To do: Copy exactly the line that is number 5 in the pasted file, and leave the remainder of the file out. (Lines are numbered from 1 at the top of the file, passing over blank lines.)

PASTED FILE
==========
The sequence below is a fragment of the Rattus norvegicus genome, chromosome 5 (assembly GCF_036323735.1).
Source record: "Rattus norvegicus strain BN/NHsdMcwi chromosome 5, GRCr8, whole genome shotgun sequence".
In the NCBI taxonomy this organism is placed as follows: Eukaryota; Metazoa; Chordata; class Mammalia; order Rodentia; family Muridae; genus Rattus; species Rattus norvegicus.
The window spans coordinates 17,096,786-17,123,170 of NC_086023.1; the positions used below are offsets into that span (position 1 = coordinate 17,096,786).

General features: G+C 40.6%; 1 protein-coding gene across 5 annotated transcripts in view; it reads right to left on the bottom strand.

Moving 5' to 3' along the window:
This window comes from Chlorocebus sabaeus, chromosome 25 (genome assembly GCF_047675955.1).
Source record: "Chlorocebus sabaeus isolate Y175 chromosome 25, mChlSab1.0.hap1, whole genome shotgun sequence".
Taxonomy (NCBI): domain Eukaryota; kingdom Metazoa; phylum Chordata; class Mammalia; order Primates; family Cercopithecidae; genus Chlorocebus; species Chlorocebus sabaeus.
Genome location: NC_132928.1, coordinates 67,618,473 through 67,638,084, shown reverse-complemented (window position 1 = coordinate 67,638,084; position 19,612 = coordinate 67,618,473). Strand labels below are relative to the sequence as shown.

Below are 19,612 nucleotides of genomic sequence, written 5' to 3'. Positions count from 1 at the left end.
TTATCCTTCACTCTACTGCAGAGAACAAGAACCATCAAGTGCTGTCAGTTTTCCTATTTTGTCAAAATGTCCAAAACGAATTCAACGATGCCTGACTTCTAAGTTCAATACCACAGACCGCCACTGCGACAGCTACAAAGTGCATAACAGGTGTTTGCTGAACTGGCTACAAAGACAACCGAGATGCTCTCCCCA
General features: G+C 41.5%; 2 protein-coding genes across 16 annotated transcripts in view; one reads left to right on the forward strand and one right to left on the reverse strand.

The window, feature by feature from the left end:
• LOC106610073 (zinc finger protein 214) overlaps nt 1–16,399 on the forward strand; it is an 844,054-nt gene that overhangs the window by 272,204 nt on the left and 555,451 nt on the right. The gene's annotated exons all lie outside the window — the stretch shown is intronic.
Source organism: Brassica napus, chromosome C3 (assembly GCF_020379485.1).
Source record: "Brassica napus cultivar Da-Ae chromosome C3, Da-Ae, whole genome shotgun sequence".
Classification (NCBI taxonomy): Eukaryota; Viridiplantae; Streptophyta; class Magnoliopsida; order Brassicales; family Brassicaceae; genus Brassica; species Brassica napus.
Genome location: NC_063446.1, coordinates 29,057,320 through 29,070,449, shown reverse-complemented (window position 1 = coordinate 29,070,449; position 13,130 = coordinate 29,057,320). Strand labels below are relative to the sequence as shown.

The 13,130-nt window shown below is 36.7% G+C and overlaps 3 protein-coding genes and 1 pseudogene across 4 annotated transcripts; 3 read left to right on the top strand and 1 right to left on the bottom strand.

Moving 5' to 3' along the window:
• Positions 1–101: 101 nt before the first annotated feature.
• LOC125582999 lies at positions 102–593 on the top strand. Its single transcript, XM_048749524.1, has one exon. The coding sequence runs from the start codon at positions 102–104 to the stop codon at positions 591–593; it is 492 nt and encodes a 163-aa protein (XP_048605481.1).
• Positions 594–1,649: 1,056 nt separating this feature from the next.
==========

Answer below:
General features: G+C 40.6%; 1 protein-coding gene across 5 annotated transcripts in view; it reads right to left on the bottom strand.